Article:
(Agnes Gould is holding up a picture of her missing sister, Virgina Sue Pictou during a ceremony held for the opening of the MMIWG inquiry on Membertou First Nation, NS. Photo: Tom Fennario/APTN)
Out of her purse, Agnes Gould pulls out some sheets of paper – on the front is the agenda for the upcoming hearings for the National Inquiry into Missing and Murdered Indigenous Women and Girls taking place this week in Membertou First Nation, NS.
The Mi’kmaw woman flips them over, and their backs are crammed full with handwritten notes.
“We’re trying to just come up with a timeline of what we’ve all done,” said Gould, gesturing to her two brothers and father.
“We’ve started jotting down little notes, here and there, of what our family has gone through to find our sister.”
Gould’s sister, Virgina Sue Pictou, was last seen in an emergency room in Maine on April 24 1993.
They’ve scoured the country looking for her ever since.
“After 24 years, we’re still looking. It’s hard on us as a family,” said Gould, a member of Membertou.
Gould and her family will be testifying Wednesday at the inquiry.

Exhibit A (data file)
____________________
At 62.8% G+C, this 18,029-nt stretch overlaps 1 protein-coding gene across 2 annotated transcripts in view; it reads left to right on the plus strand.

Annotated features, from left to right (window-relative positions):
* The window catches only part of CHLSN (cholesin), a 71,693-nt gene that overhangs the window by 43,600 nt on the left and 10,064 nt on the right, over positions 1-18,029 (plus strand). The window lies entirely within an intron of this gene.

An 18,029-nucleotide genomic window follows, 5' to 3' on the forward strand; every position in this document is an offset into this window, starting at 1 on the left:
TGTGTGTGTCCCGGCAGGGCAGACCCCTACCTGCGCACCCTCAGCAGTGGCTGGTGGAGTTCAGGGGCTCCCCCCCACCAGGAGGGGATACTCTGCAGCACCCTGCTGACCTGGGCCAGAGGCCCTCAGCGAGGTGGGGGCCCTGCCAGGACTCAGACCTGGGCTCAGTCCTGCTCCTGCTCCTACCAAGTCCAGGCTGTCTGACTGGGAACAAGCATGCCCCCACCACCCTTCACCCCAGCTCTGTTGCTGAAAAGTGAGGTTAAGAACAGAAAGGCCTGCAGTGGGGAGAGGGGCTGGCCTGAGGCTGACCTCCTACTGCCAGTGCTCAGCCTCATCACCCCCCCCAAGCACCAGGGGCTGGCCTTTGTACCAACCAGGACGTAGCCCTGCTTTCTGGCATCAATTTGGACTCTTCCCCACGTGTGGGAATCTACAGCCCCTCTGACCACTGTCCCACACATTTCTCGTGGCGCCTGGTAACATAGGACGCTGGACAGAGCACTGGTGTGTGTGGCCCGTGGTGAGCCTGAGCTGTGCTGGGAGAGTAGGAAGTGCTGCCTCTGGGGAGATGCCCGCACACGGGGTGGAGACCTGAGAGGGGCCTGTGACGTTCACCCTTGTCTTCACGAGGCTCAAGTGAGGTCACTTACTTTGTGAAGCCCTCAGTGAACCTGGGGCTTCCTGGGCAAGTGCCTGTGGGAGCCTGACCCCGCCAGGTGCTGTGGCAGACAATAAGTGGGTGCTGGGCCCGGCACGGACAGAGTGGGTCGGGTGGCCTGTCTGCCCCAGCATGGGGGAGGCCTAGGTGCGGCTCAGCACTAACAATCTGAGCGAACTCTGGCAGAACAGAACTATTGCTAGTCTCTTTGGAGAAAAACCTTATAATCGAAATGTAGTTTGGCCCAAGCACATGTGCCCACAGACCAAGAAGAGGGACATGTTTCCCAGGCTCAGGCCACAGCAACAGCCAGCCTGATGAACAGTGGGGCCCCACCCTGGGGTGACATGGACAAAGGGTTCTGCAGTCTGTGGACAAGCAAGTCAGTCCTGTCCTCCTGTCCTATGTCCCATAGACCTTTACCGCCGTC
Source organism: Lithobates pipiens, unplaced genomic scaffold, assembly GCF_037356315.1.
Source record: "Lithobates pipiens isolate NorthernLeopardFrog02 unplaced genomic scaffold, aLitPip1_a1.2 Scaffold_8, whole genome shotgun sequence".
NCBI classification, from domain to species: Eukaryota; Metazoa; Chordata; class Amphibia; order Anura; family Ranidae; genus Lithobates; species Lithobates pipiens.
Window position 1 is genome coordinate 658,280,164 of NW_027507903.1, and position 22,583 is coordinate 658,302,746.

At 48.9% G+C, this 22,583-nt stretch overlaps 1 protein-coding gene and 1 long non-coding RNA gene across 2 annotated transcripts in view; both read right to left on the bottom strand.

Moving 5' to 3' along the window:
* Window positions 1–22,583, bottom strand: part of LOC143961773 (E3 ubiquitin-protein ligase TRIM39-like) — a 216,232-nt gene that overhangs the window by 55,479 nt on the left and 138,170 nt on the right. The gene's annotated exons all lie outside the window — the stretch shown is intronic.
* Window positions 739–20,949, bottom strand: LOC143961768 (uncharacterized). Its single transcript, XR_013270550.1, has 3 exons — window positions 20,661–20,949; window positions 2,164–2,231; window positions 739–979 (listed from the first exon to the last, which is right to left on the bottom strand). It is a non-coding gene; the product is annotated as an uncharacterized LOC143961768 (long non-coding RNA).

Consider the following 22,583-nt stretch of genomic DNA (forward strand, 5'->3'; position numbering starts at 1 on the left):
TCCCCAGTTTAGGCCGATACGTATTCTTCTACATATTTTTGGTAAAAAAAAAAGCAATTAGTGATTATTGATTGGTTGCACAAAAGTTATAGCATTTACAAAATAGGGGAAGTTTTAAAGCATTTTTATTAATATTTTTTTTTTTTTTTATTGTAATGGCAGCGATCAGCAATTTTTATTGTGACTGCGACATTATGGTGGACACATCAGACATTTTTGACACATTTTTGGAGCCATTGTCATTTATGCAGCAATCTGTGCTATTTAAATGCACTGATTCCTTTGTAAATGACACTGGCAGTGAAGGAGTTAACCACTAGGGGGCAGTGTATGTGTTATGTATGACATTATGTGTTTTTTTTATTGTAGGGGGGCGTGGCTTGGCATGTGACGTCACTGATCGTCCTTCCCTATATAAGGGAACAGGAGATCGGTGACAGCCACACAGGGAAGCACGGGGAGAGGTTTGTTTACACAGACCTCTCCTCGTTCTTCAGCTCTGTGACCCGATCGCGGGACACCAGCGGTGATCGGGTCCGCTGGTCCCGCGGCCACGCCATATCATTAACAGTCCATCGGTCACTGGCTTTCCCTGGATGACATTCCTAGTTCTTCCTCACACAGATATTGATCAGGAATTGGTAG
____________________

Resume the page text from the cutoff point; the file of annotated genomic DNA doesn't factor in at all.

She said they will speak about how Virgina’s case went cold when the detective in charge of the file retired – of how she left behind a nine-month-old baby, and of how her disappearance is far from unique.
“We want awareness of how big the situation is. Not only for us…we are just one story out of a thousand,” said Gould.
(Cheryl Maloney lobbied the government for years to call a national inquiry. Photo: Tom Fennario/APTN)
Cheryl Maloney is the president of the Eastern Door Indigenous Women’s Association, an organization that represents Aboriginal women across the Maritimes.
“Now that the day is here we want it to be successful, we want it to be safe for the families, we want it to succeed,” Maloney said.
However, Maloney said she’s well aware of the problems the inquiry has faced since it’s debut, including several high profile resignations.
“I’m not saying nothing’s wrong with it, I’m saying our job is to always support the families, and this is just one more extension of supporting the families,” Maloney said.
“For all the years I spent calling for an inquiry, I hope that they can get it right, I hope that we can change things up.”
For Gould and family, the hope is it can lead to some measure of closure.
“A little bit of relief for us would be good, just being able to say the last time I saw my sister was ‘this time’, right? To be able to say for sure, ‘The last time I saw my sister I remember her beautiful smile, I remember how good she cooked fried chicken’,” said Gould.
“But I don’t see her today, I don’t get to say, ‘Hey sis, did you hear about your granddaughter graduating from kindergarten. It’s really sad that way, but the reality is that she’s missing. ”
MMIWG inquiry commissioners Michèle Audette and Qajaq Robinson will be listening to the testimony of approximately 40 people over the course of three days, starting Monday at 9 am.
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